In my initial post on the final rules for meaningful use, I mentioned a number of other resources to describe the rules. Since last month, a number of other new readable sources of information have appeared.
Dr. Blumenthal's overview of HITECH in the New England Journal of Medicine has been officially published.
Readers of this blog know of my enthusiasm for the Geek Doctor, HITECH Answers, and Mr. HIStalk sites, but another source of information on meaningful use I value highly is Computer Sciences Corp.. They have not only issued "updates" on a variety of topics, including meaningful use, certification, and others, but also have established a Meaningful Use Community.
The Health Affairs blog has a post by the Obama Administration's two major leaders for health IT, Drs. Blumenthal and Berwick.
Another interesting post in that blog comes from Kevin Weiss and Sheldon Horowitz of the American Board of Medical Specialties. They note that the five healthcare goals for meaningful use overlap significantly with the six core competencies for physician maintenance of certification developed several years ago. They advocate that the meaningful use goals be aligned with maintenance of certification for physicians. I would agree that being able to use information and IT systems is an essential skill for the 21st-century physician (or any healthcare professional for that matter, and even for patients, researchers, policy makers, and others).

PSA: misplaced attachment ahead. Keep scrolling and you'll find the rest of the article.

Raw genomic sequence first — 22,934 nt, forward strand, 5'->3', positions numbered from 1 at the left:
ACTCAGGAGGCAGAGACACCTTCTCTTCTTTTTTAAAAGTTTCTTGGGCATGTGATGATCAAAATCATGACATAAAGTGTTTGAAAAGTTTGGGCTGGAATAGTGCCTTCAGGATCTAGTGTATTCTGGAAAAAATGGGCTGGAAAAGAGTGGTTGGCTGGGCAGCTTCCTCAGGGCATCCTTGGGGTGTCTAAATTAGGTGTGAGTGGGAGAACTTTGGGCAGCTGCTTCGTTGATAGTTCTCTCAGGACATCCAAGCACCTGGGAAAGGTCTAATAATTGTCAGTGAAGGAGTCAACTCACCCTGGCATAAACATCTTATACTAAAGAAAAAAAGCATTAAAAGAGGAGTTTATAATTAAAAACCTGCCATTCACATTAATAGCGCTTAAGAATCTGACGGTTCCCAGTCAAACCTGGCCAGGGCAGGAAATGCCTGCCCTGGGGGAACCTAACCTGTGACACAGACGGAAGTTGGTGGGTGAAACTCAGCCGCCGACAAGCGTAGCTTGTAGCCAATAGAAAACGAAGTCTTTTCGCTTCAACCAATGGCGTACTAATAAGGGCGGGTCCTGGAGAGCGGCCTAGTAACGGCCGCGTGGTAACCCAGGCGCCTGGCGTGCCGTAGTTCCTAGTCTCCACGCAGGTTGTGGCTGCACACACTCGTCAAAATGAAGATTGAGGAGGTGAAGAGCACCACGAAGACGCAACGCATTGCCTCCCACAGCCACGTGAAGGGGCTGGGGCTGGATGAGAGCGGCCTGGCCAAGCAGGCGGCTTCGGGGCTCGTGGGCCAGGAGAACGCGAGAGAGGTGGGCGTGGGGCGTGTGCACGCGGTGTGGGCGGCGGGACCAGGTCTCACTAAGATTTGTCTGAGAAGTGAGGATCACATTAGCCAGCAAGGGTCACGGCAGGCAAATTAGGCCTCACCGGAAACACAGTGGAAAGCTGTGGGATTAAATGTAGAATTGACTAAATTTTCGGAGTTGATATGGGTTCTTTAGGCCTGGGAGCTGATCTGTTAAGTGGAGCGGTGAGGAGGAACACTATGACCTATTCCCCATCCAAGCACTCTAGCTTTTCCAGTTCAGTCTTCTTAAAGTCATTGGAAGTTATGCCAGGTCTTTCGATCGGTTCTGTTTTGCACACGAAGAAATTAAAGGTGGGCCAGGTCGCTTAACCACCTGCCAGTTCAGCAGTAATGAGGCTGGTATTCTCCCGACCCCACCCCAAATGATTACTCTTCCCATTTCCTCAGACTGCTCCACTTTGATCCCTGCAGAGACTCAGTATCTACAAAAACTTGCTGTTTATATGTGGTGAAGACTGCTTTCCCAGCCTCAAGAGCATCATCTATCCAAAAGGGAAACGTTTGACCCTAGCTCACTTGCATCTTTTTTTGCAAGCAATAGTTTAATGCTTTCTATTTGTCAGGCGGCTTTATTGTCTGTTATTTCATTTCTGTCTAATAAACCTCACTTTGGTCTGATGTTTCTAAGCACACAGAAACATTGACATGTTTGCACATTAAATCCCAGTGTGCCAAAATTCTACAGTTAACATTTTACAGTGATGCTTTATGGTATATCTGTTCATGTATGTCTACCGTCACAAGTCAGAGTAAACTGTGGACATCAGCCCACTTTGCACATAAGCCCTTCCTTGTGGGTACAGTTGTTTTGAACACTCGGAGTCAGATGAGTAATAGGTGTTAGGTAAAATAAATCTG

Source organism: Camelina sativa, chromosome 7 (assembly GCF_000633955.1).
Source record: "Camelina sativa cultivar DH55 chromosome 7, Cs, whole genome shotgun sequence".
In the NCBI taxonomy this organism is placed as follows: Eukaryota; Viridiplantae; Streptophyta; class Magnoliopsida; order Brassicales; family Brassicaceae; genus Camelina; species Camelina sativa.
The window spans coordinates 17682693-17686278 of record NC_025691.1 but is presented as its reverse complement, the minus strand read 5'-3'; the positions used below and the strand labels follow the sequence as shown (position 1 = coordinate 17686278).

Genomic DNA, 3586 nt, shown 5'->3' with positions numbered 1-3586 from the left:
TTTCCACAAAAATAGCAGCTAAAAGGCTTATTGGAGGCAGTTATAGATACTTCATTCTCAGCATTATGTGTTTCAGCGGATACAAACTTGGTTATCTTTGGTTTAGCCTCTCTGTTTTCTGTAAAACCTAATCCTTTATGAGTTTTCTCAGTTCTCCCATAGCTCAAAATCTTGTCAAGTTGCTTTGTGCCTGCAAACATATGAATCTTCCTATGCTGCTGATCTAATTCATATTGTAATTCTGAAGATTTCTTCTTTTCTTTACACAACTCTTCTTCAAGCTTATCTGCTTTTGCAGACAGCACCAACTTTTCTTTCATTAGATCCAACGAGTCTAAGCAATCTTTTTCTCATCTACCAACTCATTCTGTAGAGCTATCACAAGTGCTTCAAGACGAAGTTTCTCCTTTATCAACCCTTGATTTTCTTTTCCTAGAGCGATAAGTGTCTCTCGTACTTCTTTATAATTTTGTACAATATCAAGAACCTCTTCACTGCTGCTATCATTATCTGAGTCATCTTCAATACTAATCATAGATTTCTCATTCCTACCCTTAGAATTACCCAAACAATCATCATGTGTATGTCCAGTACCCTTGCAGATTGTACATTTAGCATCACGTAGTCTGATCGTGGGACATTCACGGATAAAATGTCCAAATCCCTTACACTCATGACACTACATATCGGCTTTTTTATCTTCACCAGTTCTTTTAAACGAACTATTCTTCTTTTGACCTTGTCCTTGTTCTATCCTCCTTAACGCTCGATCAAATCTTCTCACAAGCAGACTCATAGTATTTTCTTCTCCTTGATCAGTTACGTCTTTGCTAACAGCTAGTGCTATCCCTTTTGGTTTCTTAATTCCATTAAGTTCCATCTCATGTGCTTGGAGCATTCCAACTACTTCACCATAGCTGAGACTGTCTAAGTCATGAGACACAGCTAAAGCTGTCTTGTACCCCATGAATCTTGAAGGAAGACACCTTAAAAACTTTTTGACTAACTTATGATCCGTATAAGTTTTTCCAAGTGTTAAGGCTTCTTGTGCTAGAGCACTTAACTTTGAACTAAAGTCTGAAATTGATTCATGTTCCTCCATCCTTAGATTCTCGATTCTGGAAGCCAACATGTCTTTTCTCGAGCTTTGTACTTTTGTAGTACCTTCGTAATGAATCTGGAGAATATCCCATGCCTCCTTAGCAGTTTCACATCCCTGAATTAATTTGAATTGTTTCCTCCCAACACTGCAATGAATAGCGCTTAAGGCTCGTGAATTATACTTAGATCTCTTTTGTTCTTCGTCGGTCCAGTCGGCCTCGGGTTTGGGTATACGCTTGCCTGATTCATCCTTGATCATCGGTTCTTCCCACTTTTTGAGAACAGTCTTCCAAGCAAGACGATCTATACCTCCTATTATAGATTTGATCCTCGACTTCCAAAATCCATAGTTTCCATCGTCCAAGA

Naturally, during a monumental time like this, there are some express concerns. As typically happens, some argue the adoption of EHRs is moving too fast (American Hospital Association, Huffington Post Investigative Fund, and the Washington Times [the full breadth of the political spectrum!]) while others advocate it is moving too slow (The Leapfrog Group).
I maintain that no one really knows the right pace to move forward. We need to maintain flexibility, adjusting our plans when necessary. But inaction is not an option either. I do agree this has elements of a grand experiment whose outcome we will know only many years, lives, and dollars from now. But just as a I feel about healthcare reform, the status quo is not tenable, and action is required. Translating ideals among competing financial and other interests is always a messy task, but it is not reason for inaction.